Lewis wanted council to include a portion of the land on the west side in the settlement zoning.

As Otis pointed out to council, “what you do on one side of the road you should do on the other, if it’s a similar situation.” 

Mariatown

According to Otis, Mariatown was “never recognized as a settlement area.”

He explained, “what we’re doing is taking the boundary and expanding to County Road 2 and over to Morrisburg’s west boundary and east to Coyle.”

“At this point it’d be a rural settlement,” said Lewis. He suggested that it might be possible to include a clause that allowed for a change if the opportunity for development arose.

Councillor Archie Mellan wanted to know how the designation of rural settlement would affect farmer’s taxes. In response, he was told that taxes are “based on use rather than zoning.”

Williamsburg

There were two large areas, one south of Hess Street and one to the northwest, where it was suggested that the land be zoned urban settlement. 

The discussion centered around the possibilities for additional subdivisions. 

Otis told council “the idea is to provide large areas where this can occur. (They) should be provided with this opportunity.”

Glen Becker

Mellan inquired as to why the settlement boundary wasn’t extended to include the truck stop land near Highway 401. 

Otis implied that there may be plans for that area and said, “we’re going to take a closer look at that on our five year review.”

Elma

Most members of council seemed to have a different opinion of where Elma was actually located. Some thought it was around the former school, while others thought it was west of the school at the four corners.

The proposal would connect these two areas along with the land in between. In addition, the land just east of the old school was included in the settlement area due to the several existing houses.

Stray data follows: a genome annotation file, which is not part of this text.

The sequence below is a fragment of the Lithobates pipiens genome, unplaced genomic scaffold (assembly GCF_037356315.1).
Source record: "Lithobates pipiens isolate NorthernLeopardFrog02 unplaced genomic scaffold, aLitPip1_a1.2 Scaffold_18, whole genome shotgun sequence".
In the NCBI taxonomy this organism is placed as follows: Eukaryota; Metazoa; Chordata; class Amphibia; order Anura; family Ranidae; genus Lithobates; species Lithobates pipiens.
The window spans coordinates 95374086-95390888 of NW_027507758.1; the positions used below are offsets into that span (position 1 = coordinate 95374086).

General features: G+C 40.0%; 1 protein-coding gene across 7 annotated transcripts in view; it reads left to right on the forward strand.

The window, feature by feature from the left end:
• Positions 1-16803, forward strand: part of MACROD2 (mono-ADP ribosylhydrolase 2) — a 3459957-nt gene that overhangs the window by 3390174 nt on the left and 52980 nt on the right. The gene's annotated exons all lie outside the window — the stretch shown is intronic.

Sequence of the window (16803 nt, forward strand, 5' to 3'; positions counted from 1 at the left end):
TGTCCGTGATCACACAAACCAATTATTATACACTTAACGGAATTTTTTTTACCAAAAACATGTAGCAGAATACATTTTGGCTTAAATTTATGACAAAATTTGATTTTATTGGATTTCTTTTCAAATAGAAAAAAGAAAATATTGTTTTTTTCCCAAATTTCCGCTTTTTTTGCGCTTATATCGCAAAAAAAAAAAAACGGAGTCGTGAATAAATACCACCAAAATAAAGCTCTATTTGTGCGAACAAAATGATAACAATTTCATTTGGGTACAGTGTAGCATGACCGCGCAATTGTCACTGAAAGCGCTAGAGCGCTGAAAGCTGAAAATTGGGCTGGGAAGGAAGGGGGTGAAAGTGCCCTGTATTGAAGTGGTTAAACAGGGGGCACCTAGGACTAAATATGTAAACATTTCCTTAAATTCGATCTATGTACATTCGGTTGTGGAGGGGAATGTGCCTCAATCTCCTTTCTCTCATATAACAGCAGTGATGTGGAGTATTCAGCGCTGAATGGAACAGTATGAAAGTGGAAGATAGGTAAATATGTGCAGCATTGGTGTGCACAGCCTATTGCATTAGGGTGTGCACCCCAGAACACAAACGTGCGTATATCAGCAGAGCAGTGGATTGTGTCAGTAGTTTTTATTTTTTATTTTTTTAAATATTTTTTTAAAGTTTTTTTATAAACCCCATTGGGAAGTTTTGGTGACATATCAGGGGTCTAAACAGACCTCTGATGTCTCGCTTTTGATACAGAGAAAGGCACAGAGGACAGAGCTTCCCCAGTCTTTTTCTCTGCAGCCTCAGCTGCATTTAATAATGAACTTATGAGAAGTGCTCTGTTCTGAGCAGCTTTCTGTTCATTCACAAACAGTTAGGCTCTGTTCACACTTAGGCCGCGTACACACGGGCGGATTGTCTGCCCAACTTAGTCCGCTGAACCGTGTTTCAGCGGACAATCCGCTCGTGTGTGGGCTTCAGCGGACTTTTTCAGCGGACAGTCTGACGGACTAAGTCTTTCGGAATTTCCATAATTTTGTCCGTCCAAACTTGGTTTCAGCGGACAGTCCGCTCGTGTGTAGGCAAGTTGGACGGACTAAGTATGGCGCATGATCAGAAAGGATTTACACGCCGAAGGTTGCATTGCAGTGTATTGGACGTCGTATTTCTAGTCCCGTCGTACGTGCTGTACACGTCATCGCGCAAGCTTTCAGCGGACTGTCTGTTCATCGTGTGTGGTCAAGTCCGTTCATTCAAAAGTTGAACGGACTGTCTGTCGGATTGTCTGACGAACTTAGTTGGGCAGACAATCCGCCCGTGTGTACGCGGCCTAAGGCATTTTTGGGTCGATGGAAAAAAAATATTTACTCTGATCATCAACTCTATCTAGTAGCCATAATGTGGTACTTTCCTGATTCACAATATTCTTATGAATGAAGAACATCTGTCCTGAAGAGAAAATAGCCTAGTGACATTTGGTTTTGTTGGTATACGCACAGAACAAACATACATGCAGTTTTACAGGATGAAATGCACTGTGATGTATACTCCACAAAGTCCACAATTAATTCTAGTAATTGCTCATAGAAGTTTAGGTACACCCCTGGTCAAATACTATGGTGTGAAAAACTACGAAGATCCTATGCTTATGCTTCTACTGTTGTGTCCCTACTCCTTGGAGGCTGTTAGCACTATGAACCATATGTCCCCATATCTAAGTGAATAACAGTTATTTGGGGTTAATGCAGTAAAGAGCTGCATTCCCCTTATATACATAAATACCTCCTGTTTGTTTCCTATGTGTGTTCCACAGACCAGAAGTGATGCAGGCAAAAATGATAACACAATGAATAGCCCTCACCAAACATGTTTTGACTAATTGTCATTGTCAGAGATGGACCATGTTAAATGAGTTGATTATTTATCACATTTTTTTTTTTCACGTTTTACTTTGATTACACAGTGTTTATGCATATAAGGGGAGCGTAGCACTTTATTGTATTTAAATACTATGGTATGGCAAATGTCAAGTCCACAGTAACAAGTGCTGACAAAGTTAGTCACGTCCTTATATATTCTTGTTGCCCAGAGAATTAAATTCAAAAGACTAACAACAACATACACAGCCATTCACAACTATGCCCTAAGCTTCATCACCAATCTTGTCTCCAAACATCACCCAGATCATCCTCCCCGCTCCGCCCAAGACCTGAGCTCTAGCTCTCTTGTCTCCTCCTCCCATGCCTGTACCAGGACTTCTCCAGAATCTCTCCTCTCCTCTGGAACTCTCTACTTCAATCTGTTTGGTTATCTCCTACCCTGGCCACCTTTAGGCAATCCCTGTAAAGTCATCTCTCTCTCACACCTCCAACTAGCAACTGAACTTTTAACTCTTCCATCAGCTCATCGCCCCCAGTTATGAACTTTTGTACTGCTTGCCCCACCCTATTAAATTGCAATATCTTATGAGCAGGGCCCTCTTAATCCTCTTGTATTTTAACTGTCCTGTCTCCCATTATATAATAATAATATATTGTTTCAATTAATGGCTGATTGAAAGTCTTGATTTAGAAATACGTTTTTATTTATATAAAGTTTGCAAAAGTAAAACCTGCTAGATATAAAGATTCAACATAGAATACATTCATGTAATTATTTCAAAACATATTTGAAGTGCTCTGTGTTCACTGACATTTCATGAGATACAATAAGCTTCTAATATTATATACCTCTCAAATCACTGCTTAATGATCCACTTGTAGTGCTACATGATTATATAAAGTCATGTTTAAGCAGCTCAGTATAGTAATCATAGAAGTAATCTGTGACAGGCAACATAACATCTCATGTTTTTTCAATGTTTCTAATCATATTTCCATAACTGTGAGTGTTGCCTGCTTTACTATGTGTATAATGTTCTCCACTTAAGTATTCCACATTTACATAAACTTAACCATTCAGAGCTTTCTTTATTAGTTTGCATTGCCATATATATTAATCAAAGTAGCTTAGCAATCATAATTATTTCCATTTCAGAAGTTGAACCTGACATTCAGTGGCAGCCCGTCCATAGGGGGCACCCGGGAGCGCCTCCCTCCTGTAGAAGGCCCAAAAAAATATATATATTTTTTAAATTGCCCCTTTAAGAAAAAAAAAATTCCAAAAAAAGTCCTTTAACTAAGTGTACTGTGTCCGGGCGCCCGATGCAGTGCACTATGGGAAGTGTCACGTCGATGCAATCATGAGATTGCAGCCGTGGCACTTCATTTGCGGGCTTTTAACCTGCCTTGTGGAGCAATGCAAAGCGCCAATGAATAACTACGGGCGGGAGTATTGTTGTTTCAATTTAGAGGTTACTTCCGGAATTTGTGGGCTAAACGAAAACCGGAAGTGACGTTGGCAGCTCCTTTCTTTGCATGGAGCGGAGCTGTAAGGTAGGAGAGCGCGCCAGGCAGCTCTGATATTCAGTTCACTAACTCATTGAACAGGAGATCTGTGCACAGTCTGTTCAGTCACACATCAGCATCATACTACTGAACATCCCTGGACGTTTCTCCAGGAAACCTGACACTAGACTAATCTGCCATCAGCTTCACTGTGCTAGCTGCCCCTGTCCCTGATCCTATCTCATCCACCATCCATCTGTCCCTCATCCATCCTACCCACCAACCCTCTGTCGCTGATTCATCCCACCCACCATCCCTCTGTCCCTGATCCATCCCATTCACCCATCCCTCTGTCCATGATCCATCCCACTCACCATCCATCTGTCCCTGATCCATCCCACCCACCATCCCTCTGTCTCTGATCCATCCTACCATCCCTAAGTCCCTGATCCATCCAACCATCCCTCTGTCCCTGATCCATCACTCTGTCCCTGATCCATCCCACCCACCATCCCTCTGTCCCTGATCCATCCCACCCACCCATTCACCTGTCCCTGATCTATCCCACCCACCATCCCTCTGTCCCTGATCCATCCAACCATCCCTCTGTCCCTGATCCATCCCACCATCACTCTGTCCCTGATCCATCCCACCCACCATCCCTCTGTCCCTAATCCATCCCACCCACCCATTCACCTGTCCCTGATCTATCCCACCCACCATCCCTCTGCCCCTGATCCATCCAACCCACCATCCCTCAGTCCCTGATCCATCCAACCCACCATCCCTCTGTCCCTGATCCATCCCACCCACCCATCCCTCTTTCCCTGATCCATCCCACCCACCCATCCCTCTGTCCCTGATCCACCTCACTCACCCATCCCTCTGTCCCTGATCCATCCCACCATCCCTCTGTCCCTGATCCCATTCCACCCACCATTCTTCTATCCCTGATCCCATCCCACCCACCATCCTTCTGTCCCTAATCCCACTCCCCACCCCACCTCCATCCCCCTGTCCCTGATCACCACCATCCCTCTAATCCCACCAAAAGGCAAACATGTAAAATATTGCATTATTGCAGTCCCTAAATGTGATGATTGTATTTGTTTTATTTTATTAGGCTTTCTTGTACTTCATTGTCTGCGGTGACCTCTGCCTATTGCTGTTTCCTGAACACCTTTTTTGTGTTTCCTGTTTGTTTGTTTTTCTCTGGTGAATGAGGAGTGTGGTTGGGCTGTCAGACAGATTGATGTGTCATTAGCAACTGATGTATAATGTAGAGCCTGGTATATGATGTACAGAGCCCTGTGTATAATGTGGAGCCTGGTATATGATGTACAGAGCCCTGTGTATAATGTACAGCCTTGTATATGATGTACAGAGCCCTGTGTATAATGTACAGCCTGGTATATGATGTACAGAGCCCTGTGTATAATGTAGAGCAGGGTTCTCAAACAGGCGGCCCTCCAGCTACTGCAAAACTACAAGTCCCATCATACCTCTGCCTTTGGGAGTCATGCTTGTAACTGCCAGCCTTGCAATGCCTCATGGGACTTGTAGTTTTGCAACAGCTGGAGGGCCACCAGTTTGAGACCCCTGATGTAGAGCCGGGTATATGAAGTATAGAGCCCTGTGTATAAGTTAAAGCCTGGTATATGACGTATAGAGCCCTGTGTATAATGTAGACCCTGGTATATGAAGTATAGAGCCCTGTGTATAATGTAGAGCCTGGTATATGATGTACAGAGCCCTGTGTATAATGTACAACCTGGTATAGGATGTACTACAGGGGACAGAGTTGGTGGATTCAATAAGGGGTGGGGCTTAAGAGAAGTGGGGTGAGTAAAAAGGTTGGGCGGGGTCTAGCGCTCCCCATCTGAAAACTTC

The major concern, however, seemed to revolve around the “land in between,” which is currently designated agricultural, If the land were to be included in the rural settlement area of Elma, it would allow for severances.

To clarify, the study was done to “protect prime agricultural land” from being severed and sold in disjointed parcels as settlement areas, which leads to the fragmentation of farmland. 

The summary report states: “It is a long standing and widely accepted planning principle that the majority of future development in a municipality should be encouraged to take place in the settlement areas as opposed to the countryside in order to protect rural resources such as prime agricultural land/areas and mineral aggregates and natural heritage systems, to promote economic development and maximize existing investment in public infrastructure expenditures.”

This discussion will resume at the November 1st meeting when council is presented with a list of pros and cons.

All Other Areas 

The remaining areas had either minor changes or no changes at all. Most changes simply reflected the actual current boundaries.

In Irena, the South Nation Conservation area was removed from the settlement boundary because, as Lewis pointed out, “that’s probably never going to be sold.”

Likewise, the Henderson farmland was removed from the settlement boundary in Dundela.

In Brinston there was a parcel of land, with two separate residences, being brought back into the settlement boundary to allow for a severance of the lot.

Due to concerns with the proposed settlement boundary for Dixon’s Corners, this will also be re-examined.

On November 1st, South Dundas council had one last opportunity to review and make changes to the study before the November 8th deadline.

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Jim McDonell appointed consumer services critic

 

An October 25th news release from Ontario PC Leader Tim Hudak’s office revealed that SD&SG MPP Jim McDonell has been appointed the PC’s new consumer services critic.

The consumer services critic is, reportedly, “a valuable role on an Ontario PC team that is focused on bringing forward new ideas on job creation and getting the government’s spending under control.”

It was also suggested that  the people of SD&SG trust McDonell “to change the direction Ontario is headed in. Jim McDonell said he was humbled by the appointment, and eager to get to work to deliver the change families have asked for.”

McDonell stated: “This appointment will allow me to address the issues that matter most to the residents of Stormont, Dundas and South Glengarry, as well as those of the Province of Ontario.”